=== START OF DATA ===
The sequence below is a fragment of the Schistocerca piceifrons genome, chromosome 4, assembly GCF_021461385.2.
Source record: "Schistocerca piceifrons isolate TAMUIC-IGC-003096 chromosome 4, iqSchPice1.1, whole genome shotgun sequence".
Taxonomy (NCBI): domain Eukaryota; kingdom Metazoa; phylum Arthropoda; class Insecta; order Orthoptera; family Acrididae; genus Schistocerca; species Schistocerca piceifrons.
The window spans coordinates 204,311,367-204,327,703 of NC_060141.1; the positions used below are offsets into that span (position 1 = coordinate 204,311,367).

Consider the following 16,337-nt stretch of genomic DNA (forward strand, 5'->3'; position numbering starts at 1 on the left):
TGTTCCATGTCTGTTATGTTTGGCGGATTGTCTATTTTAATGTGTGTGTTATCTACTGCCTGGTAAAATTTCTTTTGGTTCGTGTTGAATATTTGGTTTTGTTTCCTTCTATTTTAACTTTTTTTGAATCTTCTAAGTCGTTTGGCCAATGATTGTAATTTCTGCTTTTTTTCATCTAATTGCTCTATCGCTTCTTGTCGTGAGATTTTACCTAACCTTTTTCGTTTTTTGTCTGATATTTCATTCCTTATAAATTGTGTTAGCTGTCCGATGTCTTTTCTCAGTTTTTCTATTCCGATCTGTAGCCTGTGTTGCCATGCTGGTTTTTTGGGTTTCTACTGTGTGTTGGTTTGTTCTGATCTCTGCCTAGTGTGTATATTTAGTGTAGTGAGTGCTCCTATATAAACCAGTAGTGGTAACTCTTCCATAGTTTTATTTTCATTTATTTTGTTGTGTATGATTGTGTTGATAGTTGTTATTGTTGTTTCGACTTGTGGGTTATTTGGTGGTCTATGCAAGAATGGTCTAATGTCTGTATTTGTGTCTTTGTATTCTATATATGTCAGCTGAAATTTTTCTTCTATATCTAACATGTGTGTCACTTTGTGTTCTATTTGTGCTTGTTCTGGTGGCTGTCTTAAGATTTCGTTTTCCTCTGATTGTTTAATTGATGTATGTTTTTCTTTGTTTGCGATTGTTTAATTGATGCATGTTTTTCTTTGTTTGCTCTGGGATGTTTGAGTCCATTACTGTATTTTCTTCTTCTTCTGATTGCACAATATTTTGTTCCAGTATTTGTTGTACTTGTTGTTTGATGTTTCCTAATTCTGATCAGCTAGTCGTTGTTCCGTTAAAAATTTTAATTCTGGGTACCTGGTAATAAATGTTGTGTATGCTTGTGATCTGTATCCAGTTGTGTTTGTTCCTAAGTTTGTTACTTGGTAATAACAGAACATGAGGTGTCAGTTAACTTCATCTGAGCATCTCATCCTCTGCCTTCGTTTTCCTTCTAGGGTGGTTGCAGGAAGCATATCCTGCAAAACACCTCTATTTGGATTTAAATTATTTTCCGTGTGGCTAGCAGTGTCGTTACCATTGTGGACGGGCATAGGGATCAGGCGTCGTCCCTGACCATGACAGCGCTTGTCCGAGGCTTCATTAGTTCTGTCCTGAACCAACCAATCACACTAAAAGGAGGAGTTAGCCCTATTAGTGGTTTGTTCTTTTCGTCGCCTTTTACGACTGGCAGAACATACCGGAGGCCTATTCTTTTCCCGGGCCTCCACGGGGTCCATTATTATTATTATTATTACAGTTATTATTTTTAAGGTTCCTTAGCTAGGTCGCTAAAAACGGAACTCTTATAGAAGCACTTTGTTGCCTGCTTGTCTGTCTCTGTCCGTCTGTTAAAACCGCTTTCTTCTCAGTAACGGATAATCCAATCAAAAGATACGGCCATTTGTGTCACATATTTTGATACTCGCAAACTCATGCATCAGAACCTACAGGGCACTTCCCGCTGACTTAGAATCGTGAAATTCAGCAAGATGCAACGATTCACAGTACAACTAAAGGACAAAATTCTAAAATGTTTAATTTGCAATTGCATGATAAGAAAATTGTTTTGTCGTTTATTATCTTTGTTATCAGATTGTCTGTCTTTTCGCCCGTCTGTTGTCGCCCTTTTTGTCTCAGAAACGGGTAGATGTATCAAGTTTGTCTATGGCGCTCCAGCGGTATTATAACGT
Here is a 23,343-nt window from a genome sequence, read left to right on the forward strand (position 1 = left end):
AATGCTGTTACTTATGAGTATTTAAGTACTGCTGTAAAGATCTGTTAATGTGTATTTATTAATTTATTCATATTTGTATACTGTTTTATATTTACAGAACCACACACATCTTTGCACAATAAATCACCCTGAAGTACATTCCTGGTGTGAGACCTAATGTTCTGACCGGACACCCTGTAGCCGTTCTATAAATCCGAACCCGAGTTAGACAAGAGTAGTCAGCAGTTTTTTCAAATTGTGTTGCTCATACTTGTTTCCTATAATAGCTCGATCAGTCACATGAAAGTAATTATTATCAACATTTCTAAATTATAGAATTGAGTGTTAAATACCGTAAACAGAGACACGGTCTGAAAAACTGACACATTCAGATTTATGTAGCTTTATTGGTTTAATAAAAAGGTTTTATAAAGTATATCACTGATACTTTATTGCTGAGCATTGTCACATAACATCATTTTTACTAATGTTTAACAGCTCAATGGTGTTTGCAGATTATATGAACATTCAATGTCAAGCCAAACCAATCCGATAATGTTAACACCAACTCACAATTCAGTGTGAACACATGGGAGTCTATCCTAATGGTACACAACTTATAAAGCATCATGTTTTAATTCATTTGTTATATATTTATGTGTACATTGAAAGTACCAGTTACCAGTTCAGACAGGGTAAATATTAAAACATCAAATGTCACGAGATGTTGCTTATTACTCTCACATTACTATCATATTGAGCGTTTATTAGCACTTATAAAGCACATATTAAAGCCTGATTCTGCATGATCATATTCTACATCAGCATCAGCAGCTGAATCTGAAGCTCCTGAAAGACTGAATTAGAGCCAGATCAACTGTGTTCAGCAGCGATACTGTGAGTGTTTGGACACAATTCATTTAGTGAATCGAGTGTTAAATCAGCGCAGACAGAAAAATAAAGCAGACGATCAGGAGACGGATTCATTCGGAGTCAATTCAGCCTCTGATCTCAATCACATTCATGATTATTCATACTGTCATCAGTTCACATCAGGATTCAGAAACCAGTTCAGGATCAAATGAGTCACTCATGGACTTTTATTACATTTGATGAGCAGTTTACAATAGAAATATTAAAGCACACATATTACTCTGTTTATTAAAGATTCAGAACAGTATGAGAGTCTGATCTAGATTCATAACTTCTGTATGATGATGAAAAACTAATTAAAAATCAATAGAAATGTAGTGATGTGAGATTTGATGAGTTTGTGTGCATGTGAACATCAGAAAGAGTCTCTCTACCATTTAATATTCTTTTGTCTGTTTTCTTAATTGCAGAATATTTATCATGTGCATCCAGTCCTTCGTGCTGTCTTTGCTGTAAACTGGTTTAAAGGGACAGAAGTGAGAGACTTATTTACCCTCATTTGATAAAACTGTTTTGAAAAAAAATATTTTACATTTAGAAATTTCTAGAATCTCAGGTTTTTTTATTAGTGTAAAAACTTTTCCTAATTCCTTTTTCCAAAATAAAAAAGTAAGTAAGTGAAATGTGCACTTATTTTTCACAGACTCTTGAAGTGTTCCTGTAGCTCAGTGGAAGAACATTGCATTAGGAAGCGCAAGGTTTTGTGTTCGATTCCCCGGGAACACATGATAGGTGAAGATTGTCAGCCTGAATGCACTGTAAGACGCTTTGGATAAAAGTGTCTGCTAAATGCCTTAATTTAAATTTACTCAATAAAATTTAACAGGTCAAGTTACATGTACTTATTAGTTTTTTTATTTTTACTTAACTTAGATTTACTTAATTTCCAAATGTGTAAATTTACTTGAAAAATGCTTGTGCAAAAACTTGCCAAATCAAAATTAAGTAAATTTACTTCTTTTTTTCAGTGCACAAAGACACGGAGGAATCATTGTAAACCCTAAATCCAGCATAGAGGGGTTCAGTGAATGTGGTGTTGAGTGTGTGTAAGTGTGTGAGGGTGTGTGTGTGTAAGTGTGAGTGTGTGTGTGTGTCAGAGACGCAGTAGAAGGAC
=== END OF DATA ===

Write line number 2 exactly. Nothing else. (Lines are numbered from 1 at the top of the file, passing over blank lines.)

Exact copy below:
Source record: "Schistocerca piceifrons isolate TAMUIC-IGC-003096 chromosome 4, iqSchPice1.1, whole genome shotgun sequence".